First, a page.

Wall Street’s main regulator is weighing whether to require more transparency of short selling and the opaque network of stock lending and borrowing that facilitates it, according to people familiar with the matter.
The Securities and Exchange Commission was ordered 11 years ago to impose such rules but never did it. Now, dealing with the fallout from frenetic trading in GameStop Corp. shares, the agency under new leadership is considering using its authority to shine more light on the mechanics of the bearish trades.
The 2010 Dodd Frank financial overhaul law required the SEC to collect information about how much of each public company’s stock has been sold short. The SEC doesn’t gather or disseminate data on such bets by specific investors.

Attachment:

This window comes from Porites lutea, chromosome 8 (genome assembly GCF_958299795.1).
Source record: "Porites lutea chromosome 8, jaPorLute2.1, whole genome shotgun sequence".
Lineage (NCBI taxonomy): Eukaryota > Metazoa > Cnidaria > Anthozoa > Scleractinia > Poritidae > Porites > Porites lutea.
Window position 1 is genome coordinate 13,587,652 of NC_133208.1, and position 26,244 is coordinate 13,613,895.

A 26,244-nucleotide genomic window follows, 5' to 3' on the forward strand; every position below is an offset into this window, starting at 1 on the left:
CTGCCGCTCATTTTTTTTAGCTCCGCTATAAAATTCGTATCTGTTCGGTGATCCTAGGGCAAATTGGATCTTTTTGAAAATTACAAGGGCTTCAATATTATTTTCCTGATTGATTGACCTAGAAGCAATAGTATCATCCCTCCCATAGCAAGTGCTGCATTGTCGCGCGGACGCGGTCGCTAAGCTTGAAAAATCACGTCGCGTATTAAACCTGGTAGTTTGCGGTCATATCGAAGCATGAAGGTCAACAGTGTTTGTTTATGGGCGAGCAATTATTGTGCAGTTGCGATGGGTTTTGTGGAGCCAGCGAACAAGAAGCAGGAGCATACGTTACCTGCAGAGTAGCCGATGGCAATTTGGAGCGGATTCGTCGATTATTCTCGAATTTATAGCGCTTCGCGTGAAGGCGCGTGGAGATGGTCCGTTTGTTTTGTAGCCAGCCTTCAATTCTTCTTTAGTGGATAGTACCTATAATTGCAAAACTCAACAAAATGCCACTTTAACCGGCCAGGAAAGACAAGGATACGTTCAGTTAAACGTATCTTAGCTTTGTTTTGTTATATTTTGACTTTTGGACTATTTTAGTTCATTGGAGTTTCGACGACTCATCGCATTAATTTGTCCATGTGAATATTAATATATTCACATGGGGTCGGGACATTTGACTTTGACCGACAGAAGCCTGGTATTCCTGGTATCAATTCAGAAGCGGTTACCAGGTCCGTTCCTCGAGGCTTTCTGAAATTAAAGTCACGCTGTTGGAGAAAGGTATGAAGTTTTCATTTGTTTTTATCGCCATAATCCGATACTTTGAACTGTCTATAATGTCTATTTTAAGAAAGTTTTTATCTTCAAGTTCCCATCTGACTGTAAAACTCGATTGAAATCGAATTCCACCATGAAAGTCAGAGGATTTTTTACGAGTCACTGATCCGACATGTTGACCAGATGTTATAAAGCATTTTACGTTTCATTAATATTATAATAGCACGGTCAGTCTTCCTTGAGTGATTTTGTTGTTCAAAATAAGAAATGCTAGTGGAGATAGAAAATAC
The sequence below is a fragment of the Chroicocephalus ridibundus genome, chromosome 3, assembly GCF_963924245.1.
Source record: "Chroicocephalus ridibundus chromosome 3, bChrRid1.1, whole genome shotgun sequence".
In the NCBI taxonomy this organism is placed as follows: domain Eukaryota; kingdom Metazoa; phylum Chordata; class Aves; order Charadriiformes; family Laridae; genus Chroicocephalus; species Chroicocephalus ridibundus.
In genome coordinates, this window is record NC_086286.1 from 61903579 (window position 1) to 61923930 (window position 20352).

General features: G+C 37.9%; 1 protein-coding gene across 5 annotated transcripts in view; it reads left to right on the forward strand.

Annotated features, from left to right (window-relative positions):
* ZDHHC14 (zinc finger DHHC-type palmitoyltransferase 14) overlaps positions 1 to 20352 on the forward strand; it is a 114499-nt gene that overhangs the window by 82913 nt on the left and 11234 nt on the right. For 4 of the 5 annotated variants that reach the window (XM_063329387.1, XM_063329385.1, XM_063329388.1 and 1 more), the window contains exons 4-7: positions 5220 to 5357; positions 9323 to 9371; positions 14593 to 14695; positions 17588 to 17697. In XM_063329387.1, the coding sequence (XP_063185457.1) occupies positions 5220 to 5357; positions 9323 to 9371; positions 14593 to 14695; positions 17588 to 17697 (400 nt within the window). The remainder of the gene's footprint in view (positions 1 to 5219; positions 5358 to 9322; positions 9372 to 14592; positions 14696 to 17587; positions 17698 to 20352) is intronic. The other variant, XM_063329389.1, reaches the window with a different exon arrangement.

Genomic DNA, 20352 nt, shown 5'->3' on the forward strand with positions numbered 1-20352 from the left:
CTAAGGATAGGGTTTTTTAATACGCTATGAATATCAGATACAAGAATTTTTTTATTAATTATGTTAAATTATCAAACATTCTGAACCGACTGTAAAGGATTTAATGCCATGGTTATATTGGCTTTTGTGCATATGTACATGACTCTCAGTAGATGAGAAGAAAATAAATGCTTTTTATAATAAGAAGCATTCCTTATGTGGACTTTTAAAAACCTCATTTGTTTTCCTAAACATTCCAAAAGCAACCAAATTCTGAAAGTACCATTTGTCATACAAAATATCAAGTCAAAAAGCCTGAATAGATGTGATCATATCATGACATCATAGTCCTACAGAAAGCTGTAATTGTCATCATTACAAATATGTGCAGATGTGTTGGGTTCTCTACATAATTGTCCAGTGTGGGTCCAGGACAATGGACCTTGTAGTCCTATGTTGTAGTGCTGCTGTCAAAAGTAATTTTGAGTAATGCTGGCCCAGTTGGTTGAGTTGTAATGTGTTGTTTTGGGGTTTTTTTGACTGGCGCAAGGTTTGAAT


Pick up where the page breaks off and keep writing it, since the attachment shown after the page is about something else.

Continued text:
House lawmakers meeting Thursday plan to examine the GameStop trading and discuss the dearth of short-sale data, according to a memorandum issued in advance of the hearing. The memo noted that the SEC hadn’t completed its responsibilities under the Dodd-Frank mandate.
It isn’t clear what specific disclosures the SEC would propose. Any new requirements would have to be issued first for public comment before commissioners could vote to adopt them.